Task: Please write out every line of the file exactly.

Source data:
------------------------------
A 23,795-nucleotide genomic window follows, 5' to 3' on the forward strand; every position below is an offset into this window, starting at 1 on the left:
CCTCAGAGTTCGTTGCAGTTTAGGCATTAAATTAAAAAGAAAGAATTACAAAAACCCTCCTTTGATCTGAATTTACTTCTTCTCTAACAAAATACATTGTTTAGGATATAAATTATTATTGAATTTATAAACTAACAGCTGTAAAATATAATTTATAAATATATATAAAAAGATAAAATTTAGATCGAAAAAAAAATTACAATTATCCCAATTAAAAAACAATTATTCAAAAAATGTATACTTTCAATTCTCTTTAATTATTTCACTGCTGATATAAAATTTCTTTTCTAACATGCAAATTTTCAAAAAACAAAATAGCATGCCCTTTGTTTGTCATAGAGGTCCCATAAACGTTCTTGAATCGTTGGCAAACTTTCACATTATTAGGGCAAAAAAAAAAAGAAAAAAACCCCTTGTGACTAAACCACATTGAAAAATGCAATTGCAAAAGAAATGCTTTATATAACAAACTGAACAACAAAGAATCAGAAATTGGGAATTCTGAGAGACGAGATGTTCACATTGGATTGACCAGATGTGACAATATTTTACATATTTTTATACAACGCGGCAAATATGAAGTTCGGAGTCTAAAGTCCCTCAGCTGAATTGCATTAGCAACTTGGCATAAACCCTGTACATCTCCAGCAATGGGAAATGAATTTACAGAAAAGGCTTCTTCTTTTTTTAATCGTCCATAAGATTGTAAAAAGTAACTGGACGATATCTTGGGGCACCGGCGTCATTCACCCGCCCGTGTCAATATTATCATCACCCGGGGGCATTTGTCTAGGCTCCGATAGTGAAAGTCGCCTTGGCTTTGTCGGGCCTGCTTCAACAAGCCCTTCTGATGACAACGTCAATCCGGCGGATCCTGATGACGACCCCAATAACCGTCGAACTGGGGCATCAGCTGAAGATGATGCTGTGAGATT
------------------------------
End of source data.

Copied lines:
A 23,795-nucleotide genomic window follows, 5' to 3' on the forward strand; every position below is an offset into this window, starting at 1 on the left:
CCTCAGAGTTCGTTGCAGTTTAGGCATTAAATTAAAAAGAAAGAATTACAAAAACCCTCCTTTGATCTGAATTTACTTCTTCTCTAACAAAATACATTGTTTAGGATATAAATTATTATTGAATTTATAAACTAACAGCTGTAAAATATAATTTATAAATATATATAAAAAGATAAAATTTAGATCGAAAAAAAAATTACAATTATCCCAATTAAAAAACAATTATTCAAAAAATGTATACTTTCAATTCTCTTTAATTATTTCACTGCTGATATAAAATTTCTTTTCTAACATGCAAATTTTCAAAAAACAAAATAGCATGCCCTTTGTTTGTCATAGAGGTCCCATAAACGTTCTTGAATCGTTGGCAAACTTTCACATTATTAGGGCAAAAAAAAAAAGAAAAAAACCCCTTGTGACTAAACCACATTGAAAAATGCAATTGCAAAAGAAATGCTTTATATAACAAACTGAACAACAAAGAATCAGAAATTGGGAATTCTGAGAGACGAGATGTTCACATTGGATTGACCAGATGTGACAATATTTTACATATTTTTATACAACGCGGCAAATATGAAGTTCGGAGTCTAAAGTCCCTCAGCTGAATTGCATTAGCAACTTGGCATAAACCCTGTACATCTCCAGCAATGGGAAATGAATTTACAGAAAAGGCTTCTTCTTTTTTTAATCGTCCATAAGATTGTAAAAAGTAACTGGACGATATCTTGGGGCACCGGCGTCATTCACCCGCCCGTGTCAATATTATCATCACCCGGGGGCATTTGTCTAGGCTCCGATAGTGAAAGTCGCCTTGGCTTTGTCGGGCCTGCTTCAACAAGCCCTTCTGATGACAACGTCAATCCGGCGGATCCTGATGACGACCCCAATAACCGTCGAACTGGGGCATCAGCTGAAGATGATGCTGTGAGATT